1815 Thomson Map of the Balkans, Southeastern Europe

Turkish Dominions in Europe. - Main View

1815 Thomson Map of the Balkans, Southeastern Europe


Waning Days of Ottoman Control over the Balkans.


Turkish Dominions in Europe.
  1815 (dated)     18.5 x 13.25 in (46.99 x 33.655 cm)     1 : 1900000


A lovely example of John Thomson's 1815 map of 'Turkey in Europe,' that is, the European portion of the Ottoman Empire. Though Ottoman rule of Southeastern Europe was long-established, by this time cracks were appearing that would spell the rapid retreat of Ottoman power and the rise of new kingdoms and nation-states.
A Closer Look
This hand-colored steel plate engraving includes Greece, Serbia, Bosnia, Croatia, Dalmatia, Macedonia, Romania, Bulgaria, Wallachia, and Moldavia. Towns and cities, roads, waterways, mountains, and other features are noted throughout. Along the coasts, ports, capes, bays, gulfs, and islands are indicated. A dashed line at bottom-right traces a boundary between Europe and Asia through the Aegean and Sea of Marmara.

'Turkey in Europe' and variations on that term were standard among mapmakers of the time, but in the 18th century the Ottoman Empire's position in Europe was increasingly imperiled by Austria and especially Russia, increasingly assertive and powerful. Internal struggles also weakened the Ottoman grip on southeastern Europe, from nascent nationalist movements and debates on religious toleration to infighting over the tactics and status of the janissary corps. A drawn-out revolution in Serbia starting in 1804 and a Greek uprising in 1821 were the catalysts for the empire's partial collapse in Europe. The 'Eastern Question' dealing with the fate of the Ottoman European territories, and specifically, for Britain, preventing their rapid conquest by Russia, was a major diplomatic question of the 19th century.
Publication History and Census
This map was drawn and engraved in 1815 for the first edition of John Thomson's New General Atlas, published in 1817. Many of the maps in Thomson's atlas are double-page sheets, but the present map originally appeared on a sheet opposite a map of Attica, that is, Athens and environs (also sold by us) (see Rumsey 1007.026 for reference). It was most likely engraved by E. Mitchell, whose name appears below the Attica map.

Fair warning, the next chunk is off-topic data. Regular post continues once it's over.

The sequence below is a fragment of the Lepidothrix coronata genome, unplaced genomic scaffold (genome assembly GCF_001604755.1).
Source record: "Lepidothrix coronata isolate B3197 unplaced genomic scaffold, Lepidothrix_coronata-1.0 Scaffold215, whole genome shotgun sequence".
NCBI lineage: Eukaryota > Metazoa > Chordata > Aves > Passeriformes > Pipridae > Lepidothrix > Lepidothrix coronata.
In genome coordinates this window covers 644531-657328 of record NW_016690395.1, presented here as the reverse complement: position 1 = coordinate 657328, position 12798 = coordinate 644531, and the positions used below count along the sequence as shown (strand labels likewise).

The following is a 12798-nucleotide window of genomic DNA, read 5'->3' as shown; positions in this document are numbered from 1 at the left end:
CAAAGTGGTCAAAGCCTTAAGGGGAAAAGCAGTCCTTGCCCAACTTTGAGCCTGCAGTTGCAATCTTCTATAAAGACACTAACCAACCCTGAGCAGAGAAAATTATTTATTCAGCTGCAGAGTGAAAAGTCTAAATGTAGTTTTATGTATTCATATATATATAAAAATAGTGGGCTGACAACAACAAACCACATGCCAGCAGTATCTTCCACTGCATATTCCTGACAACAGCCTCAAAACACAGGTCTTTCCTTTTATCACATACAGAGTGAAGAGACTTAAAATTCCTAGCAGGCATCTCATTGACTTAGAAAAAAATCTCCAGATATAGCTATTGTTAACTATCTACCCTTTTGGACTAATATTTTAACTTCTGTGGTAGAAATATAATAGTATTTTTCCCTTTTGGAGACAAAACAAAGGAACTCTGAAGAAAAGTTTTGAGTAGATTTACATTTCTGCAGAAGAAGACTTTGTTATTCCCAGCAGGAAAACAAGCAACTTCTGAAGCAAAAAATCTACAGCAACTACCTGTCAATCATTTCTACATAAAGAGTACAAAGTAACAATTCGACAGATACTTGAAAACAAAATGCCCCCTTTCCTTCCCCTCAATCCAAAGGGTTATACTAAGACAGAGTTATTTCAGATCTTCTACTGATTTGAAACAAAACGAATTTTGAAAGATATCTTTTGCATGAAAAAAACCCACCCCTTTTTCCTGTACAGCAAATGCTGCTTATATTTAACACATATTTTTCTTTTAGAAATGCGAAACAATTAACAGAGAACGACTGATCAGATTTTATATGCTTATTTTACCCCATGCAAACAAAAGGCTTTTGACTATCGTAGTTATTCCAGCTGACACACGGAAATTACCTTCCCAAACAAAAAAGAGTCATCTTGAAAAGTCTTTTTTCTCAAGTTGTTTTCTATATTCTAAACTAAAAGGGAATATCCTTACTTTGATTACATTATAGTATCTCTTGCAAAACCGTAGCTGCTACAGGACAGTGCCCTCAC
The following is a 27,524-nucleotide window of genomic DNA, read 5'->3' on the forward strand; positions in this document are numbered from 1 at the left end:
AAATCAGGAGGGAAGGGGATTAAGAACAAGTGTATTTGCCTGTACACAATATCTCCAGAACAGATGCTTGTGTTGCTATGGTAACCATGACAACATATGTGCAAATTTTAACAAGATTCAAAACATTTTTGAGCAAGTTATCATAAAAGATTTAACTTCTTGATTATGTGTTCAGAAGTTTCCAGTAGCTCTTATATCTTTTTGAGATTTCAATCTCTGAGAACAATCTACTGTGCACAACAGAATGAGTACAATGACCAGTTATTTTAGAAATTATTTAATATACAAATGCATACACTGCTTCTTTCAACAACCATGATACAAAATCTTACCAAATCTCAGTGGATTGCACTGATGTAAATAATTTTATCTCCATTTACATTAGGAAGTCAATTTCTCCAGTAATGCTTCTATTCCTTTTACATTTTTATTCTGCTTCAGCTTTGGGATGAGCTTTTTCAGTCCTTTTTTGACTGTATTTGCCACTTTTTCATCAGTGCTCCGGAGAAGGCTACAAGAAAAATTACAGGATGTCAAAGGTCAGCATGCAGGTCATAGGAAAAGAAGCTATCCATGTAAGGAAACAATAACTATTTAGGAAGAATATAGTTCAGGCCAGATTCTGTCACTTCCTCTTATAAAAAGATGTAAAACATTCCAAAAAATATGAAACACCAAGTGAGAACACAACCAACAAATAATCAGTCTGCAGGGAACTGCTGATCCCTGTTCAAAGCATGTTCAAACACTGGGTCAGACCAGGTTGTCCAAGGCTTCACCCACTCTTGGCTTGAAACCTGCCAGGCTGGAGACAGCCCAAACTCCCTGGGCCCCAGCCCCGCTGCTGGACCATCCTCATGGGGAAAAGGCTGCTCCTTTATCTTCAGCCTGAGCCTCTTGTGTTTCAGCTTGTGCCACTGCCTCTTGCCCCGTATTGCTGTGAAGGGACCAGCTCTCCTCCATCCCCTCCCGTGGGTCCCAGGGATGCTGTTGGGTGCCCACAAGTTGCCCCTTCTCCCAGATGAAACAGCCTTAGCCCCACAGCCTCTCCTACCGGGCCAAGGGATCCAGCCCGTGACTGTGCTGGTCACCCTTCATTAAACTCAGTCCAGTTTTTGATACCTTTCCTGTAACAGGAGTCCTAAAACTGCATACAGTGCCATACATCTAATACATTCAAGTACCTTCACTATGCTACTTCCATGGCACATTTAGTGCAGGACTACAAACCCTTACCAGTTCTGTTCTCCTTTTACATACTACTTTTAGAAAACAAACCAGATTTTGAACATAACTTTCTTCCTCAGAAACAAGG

John Thomson (1777 - c. 1841) was a Scottish cartographer, publisher, and bookbinder active in Edinburgh during the early part of the 19th century. Thomson apprenticed under Edinburgh bookbinder Robert Alison. After his apprenticeship he briefly went into business with Abraham Thomson. Later the two parted ways, John Thomson segueing into maps and Abraham Thomson taking over the bookbinding portion of the business. Thomson is generally one of the leading publishers in the Edinburgh school of cartography which flourished from roughly 1800 to 1830. Thomson and his contemporaries (Pinkerton and Cary) redefined European cartography by abandoning typical 18th century decorative elements such as elaborate title cartouches and fantastic beasts in favor of detail and accuracy. Thomson's principle works include Thomson's New General Atlas, published from 1814 to 1821, the New Classical and Historical Atlas of 1829, and his 1830 Atlas of Scotland. The Atlas of Scotland, a work of groundbreaking detail and dedication would eventually bankrupt the Thomson firm in 1830, at which time their plates were sequestered by the court. The firm partially recovered in the subsequent year allowing Thomson to reclaim his printing plates in 1831, but filed again for bankruptcy in 1835, at which time most of his printing plates were sold to A. K. Johnston and Company. There is some suggestion that he continued to work as a bookbinder until 1841. Today, Thomson maps are becoming increasingly rare as they are highly admired for their impressive size, vivid hand coloration, and superb detail. More by this mapmaker...


Thomson, J., A New General Atlas, (Edinburgh) 1817.     Thomson's New General Atlas was first published in 1817 and continued to be published until about 1821. This is the first of Thomson's major cartographic works and the atlas for which is most celebrated. The New General Atlas follows in the Edinburgh School, which eschews excessive decoration in favor of a more minimalistic fact-based cartographic vision, as established by John Pinkerton, Laurie and Whittle, John Cary, and others in the previous decades. The maps are notable for their massive scale, heavy stock, elegant color work, and easy-to-read typefaces. Although the atlas stopped being published after 1821, Thomson continued to offer 'supplementary' maps that could be tipped into the atlas as late as 1830, when he declared bankruptcy. The maps in the Thomson Atlas were engraved by Thomas Clerk, William Dassauville, Nathaniel Rogers Hewitt, James Kirkwood, Robert Kirkwood, John Menzies, George Menzies, Edward Mitchell, John Moffatt, Samuel John Neele, Robert Scott, and James Wyld.


Very good condition. Narrow left margin. Slight offsetting.


Rumsey 1007.026. Phillips, 731. Newberry Library: Ayer +135 T4 1817.